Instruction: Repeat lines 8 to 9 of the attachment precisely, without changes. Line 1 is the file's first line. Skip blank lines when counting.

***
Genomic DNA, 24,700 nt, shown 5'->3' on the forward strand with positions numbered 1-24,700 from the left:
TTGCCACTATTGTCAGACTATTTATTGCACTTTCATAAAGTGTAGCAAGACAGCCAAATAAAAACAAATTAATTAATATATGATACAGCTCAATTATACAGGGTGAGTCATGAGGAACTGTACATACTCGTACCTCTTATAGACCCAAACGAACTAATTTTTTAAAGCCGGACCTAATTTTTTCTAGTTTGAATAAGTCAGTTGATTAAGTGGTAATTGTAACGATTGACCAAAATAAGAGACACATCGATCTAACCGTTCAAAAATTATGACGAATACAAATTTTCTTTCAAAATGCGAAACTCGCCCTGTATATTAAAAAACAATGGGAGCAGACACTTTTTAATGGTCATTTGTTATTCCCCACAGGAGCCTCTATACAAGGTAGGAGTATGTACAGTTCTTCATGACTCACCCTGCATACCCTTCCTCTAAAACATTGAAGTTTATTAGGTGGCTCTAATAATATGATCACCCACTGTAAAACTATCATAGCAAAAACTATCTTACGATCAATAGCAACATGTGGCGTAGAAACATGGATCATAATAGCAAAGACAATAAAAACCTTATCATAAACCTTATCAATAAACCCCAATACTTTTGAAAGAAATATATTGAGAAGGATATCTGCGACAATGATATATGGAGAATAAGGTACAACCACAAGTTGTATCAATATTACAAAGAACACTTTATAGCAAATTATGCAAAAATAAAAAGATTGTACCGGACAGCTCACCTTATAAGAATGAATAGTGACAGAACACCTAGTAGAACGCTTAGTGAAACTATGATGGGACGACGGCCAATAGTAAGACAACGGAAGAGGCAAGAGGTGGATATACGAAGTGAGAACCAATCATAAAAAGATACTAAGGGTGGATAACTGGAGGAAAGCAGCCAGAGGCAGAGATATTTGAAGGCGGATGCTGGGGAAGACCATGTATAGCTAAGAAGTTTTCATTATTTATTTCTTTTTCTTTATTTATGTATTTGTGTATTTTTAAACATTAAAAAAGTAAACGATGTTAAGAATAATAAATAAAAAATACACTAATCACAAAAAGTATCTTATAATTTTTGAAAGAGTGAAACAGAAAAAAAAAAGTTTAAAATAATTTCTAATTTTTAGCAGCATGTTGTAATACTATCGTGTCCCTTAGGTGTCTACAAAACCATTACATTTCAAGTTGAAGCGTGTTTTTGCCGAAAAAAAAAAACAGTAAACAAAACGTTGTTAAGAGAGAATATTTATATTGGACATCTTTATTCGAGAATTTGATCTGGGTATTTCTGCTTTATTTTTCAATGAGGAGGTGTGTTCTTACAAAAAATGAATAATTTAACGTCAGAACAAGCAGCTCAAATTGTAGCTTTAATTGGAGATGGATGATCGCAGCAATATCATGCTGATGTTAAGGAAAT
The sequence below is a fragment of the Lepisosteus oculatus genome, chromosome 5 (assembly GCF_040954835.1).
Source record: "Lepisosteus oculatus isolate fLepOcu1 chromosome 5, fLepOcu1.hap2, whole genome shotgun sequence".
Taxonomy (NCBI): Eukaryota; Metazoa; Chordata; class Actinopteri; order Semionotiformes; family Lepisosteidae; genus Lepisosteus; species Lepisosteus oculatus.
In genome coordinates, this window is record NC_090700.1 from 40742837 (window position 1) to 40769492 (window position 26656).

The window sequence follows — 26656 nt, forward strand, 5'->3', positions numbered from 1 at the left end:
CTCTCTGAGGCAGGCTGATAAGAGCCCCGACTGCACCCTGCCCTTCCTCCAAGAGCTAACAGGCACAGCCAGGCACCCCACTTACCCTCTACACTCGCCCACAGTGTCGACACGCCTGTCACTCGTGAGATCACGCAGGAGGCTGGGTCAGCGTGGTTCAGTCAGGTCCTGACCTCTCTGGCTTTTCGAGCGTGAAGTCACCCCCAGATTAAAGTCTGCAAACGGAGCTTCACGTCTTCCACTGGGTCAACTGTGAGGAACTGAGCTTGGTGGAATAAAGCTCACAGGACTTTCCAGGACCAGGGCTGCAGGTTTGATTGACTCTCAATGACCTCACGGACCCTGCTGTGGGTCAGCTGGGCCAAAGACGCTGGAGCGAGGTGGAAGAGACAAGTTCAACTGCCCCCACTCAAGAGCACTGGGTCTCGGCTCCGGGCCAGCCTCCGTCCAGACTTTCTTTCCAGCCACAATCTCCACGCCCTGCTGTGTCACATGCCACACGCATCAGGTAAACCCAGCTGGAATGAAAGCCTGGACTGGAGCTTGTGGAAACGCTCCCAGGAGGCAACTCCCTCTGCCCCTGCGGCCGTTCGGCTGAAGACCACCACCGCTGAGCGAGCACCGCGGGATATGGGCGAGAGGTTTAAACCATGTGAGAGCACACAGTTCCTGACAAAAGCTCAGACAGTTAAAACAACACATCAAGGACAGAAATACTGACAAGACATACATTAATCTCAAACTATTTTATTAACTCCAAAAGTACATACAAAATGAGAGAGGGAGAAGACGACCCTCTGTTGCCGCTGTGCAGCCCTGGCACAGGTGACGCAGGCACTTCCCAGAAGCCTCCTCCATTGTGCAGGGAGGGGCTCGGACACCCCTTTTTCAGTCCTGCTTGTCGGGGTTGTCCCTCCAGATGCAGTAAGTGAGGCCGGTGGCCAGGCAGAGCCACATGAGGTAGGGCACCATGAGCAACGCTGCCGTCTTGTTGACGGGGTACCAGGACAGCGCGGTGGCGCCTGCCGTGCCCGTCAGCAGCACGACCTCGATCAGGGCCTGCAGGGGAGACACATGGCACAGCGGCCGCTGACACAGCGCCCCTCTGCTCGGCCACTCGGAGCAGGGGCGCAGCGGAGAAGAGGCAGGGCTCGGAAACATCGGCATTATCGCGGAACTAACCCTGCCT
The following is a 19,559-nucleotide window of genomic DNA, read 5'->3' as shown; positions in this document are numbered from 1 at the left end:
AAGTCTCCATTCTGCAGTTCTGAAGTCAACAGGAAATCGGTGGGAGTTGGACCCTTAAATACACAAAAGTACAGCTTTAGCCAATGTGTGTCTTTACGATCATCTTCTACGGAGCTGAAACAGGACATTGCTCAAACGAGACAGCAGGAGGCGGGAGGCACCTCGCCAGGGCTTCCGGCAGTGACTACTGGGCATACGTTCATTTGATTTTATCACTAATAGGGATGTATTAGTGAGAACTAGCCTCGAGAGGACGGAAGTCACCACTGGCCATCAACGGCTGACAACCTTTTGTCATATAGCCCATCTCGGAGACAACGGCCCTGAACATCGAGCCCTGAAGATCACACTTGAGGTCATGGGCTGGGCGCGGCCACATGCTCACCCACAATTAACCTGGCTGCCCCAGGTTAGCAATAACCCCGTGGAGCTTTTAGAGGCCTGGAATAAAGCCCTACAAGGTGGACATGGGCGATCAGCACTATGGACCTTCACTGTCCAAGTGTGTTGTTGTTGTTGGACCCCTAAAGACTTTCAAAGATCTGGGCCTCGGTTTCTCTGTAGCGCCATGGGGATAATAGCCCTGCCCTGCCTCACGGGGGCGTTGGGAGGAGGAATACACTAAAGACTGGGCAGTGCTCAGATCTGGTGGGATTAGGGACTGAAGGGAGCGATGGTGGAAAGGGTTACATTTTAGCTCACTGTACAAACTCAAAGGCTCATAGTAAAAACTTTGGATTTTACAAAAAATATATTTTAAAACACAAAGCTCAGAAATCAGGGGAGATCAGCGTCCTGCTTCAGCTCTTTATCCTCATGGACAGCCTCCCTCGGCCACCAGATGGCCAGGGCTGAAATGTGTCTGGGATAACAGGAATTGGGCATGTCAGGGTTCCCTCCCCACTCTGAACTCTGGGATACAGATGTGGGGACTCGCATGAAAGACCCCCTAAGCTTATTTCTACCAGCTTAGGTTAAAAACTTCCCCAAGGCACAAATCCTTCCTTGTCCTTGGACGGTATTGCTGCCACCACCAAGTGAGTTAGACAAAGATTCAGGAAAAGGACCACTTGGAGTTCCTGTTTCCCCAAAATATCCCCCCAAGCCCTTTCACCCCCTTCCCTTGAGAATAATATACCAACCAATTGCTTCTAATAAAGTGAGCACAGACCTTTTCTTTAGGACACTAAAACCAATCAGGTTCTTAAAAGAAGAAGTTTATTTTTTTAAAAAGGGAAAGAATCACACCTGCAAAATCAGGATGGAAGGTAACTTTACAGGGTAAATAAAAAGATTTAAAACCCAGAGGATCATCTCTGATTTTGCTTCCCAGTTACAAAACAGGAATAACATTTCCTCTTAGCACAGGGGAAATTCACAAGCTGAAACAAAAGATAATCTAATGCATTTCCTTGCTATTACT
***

CTCTCTGAGGCAGGCTGATAAGAGCCCCGACTGCACCCTGCCCTTCCTCCAAGAGCTAACAGGCACAGCCAGGCACCCCACTTACCCTCTACACTCGCCCACAGTGTCGACACGCCTGTCACTCGTGAGATCACGCAGGAGGCTGGGTCAGCGTGGTTCAGTCAGGTCCTGACCTCTCTGGCTTTTCGAGCGTGAAGTCACCCCCAGATTAAAGTCTGCAAACGGAGCTTCACGTCTTCCACTGGGTCAACTGTGAGGAACTGAGCTTGGTGGAATAAAGCTCACAGGACTTTCCAGGACCAGGGCTGCAGGTTTGATTGACTCTCAATGACCTCACGGACCCTGCTGTGGGTCAGCTGGGCCAAAGACGCTGGAGCGAGGTGGAAGAGACAAGTTCAACTGCCCCCACTCAAGAGCACTGGGTCTCGGCTCCGGGCCAGCCTCCGTCCAGACTTTCTTTCCAGCCACAATCTCCACGCCCTGCTGTGTCACATGCCACACGCATCAGGTAAACCCAGCTGGAATGAAAGCCTGGACTGGAGCTTGTGGAAACGCTCCCAGGAGGCAACTCCCTCTGCCCCTGCGGCCGTTCGGCTGAAGACCACCACCGCTGAGCGAGCACCGCGGGATATGGGCGAGAGGTTTAAACCATGTGAGAGCACACAGTTCCTGACAAAAGCTCAGACAGTTAAAACAACACATCAAGGACAGAAATACTGACAAGACATACATTAATCTCAAACTATTTTATTAACTCCAAAAGTACATACAAAATGAGAGAGGGAGAAGACGACCCTCTGTTGCCGCTGTGCAGCCCTGGCACAGGTGACGCAGGCACTTCCCAGAAGCCTCCTCCATTGTGCAGGGAGGGGCTCGGACACCCCTTTTTCAGTCCTGCTTGTCGGGGTTGTCCCTCCAGATGCAGTAAGTGAGGCCGGTGGCCAGGCAGAGCCACATGAGGTAGGGCACCATGAGCAACGCTGCCGTCTTGTTGACGGGGTACCAGGACAGCGCGGTGGCGCCTGCCGTGCCCGTCAGCAGCACGACCTCGATCAGGGCCTGCAGGGGAGACACATGGCACAGCGGCCGCTGACACAGCGCCCCTCTGCTCGGCCACTCGGAGCAGGGGCGCAGCGGAGAAGAGGCAGGGCTCGGAAACATCGGCATTATCGCGGAACTAACCCTGCCT
The following is a 19,559-nucleotide window of genomic DNA, read 5'->3' as shown; positions in this document are numbered from 1 at the left end: